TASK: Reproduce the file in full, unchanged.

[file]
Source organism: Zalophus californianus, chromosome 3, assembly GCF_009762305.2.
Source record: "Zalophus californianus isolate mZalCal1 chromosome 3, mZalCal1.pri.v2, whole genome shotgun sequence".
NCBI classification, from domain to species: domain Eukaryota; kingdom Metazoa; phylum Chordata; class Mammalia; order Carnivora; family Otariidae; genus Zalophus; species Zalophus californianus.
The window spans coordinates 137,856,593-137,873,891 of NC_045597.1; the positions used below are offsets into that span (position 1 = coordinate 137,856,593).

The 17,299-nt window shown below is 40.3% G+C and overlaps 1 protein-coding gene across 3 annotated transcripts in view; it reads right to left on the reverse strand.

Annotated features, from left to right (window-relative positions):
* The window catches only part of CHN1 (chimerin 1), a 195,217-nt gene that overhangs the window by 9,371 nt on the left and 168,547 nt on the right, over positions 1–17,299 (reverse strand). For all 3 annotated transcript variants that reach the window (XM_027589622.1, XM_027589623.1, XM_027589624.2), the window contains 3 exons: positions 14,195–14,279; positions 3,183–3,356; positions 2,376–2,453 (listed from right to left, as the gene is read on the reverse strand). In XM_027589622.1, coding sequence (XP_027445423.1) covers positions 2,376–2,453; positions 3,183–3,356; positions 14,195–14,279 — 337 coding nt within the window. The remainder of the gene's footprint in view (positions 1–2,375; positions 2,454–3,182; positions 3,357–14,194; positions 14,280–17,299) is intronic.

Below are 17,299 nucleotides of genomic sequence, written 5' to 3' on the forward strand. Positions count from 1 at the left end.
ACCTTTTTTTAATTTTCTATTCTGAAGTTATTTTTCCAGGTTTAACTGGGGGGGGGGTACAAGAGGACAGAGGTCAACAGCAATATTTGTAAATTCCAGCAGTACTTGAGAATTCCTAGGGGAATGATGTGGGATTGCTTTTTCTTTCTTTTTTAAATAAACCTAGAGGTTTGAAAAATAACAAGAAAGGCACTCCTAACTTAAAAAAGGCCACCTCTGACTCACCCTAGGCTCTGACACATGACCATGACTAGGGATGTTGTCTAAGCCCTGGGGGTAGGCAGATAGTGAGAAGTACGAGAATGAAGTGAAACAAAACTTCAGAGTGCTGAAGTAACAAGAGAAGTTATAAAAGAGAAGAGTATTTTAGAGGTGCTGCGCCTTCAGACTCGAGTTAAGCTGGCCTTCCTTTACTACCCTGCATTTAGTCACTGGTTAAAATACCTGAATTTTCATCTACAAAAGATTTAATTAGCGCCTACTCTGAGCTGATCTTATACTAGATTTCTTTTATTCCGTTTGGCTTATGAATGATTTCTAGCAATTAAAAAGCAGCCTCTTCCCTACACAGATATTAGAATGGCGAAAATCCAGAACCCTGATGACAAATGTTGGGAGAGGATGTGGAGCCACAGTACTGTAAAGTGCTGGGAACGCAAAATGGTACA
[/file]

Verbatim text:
Source organism: Zalophus californianus, chromosome 3, assembly GCF_009762305.2.
Source record: "Zalophus californianus isolate mZalCal1 chromosome 3, mZalCal1.pri.v2, whole genome shotgun sequence".
NCBI classification, from domain to species: domain Eukaryota; kingdom Metazoa; phylum Chordata; class Mammalia; order Carnivora; family Otariidae; genus Zalophus; species Zalophus californianus.
The window spans coordinates 137,856,593-137,873,891 of NC_045597.1; the positions used below are offsets into that span (position 1 = coordinate 137,856,593).

The 17,299-nt window shown below is 40.3% G+C and overlaps 1 protein-coding gene across 3 annotated transcripts in view; it reads right to left on the reverse strand.

Annotated features, from left to right (window-relative positions):
* The window catches only part of CHN1 (chimerin 1), a 195,217-nt gene that overhangs the window by 9,371 nt on the left and 168,547 nt on the right, over positions 1–17,299 (reverse strand). For all 3 annotated transcript variants that reach the window (XM_027589622.1, XM_027589623.1, XM_027589624.2), the window contains 3 exons: positions 14,195–14,279; positions 3,183–3,356; positions 2,376–2,453 (listed from right to left, as the gene is read on the reverse strand). In XM_027589622.1, coding sequence (XP_027445423.1) covers positions 2,376–2,453; positions 3,183–3,356; positions 14,195–14,279 — 337 coding nt within the window. The remainder of the gene's footprint in view (positions 1–2,375; positions 2,454–3,182; positions 3,357–14,194; positions 14,280–17,299) is intronic.

Below are 17,299 nucleotides of genomic sequence, written 5' to 3' on the forward strand. Positions count from 1 at the left end.
ACCTTTTTTTAATTTTCTATTCTGAAGTTATTTTTCCAGGTTTAACTGGGGGGGGGGTACAAGAGGACAGAGGTCAACAGCAATATTTGTAAATTCCAGCAGTACTTGAGAATTCCTAGGGGAATGATGTGGGATTGCTTTTTCTTTCTTTTTTAAATAAACCTAGAGGTTTGAAAAATAACAAGAAAGGCACTCCTAACTTAAAAAAGGCCACCTCTGACTCACCCTAGGCTCTGACACATGACCATGACTAGGGATGTTGTCTAAGCCCTGGGGGTAGGCAGATAGTGAGAAGTACGAGAATGAAGTGAAACAAAACTTCAGAGTGCTGAAGTAACAAGAGAAGTTATAAAAGAGAAGAGTATTTTAGAGGTGCTGCGCCTTCAGACTCGAGTTAAGCTGGCCTTCCTTTACTACCCTGCATTTAGTCACTGGTTAAAATACCTGAATTTTCATCTACAAAAGATTTAATTAGCGCCTACTCTGAGCTGATCTTATACTAGATTTCTTTTATTCCGTTTGGCTTATGAATGATTTCTAGCAATTAAAAAGCAGCCTCTTCCCTACACAGATATTAGAATGGCGAAAATCCAGAACCCTGATGACAAATGTTGGGAGAGGATGTGGAGCCACAGTACTGTAAAGTGCTGGGAACGCAAAATGGTACA